U.S. incomes decline and poverty rises – but Arkansas fares better than most other states
Yesterday’s report from the Census Bureau showed that real household median income in the U.S. declined by 2.3% in 2010, and the share of the population below the poverty level rose to 15.1%–the highest level since 1993. Clearly, the severity of the 2008-09 recession and the sluggish pace of the subsequent recovery are continuing to suppress standards of living. Nevertheless, there are caveats to the coverage of the Census statistics that moderate some of the dismal interpretations of these statistics. Moreover, the data for Arkansas contain some relatively positive news.
One important detail about the Census Bureau’s measurement of income is that it includes only “money income.” It does not include government transfers such as housing subsidies, the value of publicly provided medical care, and food stamps. The value of these transfers has grown rapidly in recent years, particularly since the onset of the recession. If we consider overall standards of living — especially for the lower-income segment of households — comparisons to previous years’ money-income figures tell only part of the story.
Arkansas has long been among the lowest-income states in the nation. Yesterday’s report did not change that generalization. Median household income in Arkansas was $38,571, the second lowest in the nation. Given the uncertainty associated with sampling and measurement error, Arkansas is one of nine states in which a three-year average of median household income is not significantly different from the lowest level (statistically speaking).
However, in inflation adjusted terms, the 2010 income figure represents an increase of 3.8% compared to the previous year. Arkansas was one of only 22 states to see an increase, and in fact, ranked as the 7th highest growth rate among the 50 states plus the District of Columbia.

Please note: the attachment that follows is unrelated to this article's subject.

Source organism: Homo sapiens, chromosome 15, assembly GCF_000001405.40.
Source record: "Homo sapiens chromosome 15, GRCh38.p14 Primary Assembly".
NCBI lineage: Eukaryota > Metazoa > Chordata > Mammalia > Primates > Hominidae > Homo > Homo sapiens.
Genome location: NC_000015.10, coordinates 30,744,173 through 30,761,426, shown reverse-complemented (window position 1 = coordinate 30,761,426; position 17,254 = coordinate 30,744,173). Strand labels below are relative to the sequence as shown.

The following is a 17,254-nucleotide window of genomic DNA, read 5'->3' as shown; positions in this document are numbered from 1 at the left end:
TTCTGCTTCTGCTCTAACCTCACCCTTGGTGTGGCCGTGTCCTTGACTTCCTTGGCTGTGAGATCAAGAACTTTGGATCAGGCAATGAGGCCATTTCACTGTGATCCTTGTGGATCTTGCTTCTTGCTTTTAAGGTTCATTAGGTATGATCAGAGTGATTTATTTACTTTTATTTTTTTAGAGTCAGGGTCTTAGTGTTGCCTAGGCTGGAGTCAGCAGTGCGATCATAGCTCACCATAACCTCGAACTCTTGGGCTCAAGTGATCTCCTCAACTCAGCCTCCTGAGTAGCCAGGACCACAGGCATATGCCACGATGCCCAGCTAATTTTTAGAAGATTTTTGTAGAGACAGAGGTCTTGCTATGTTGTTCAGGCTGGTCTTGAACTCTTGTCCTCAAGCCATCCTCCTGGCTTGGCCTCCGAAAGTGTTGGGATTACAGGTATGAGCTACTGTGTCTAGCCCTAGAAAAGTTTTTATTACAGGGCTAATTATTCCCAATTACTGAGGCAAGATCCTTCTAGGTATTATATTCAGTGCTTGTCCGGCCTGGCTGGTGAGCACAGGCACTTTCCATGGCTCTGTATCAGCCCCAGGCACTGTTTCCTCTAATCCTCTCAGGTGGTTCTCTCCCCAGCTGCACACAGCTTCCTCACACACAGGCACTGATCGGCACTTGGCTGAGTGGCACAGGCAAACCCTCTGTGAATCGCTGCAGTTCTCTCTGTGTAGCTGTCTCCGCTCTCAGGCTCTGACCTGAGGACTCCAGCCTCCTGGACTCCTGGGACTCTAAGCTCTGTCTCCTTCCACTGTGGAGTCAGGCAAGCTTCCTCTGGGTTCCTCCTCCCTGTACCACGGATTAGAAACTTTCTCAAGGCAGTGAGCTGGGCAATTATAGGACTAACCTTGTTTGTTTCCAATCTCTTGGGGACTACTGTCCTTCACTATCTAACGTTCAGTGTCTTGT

The Poverty Rate in Arkansas was 15.5% in 2010 — nearly equal to the national average. In comparison to 2009, the poverty rate in Arkansas was down from 18.9%. Arkansas was one of only 16 states to see a decline, and the drop of 3.4 percentage points was the largest in the nation. There is a range of statistical uncertainty in the poverty numbers as well, but using a 2-year moving average measure, the Arkansas’ poverty rate was basically unchanged from 2008-09 to 2009-10.
One important factor to consider when comparing income and poverty in Arkansas to the rest of the country is differences in cost-of-living. The median income statistics and poverty levels are adjusted for inflation, but not for differences in prices across states and regions. According to the most recent statistics on relative cost of living indexes, Arkansas has the fifth-lowest cost of living in the nation, with the general price level equal to about 91.4% of the national average. If the income and poverty statistics were adjusted for differences in prices, the standard of living in Arkansas is higher than indicated by the uniform national statistics (see previous post: The Poverty Rate and the Cost of Living).
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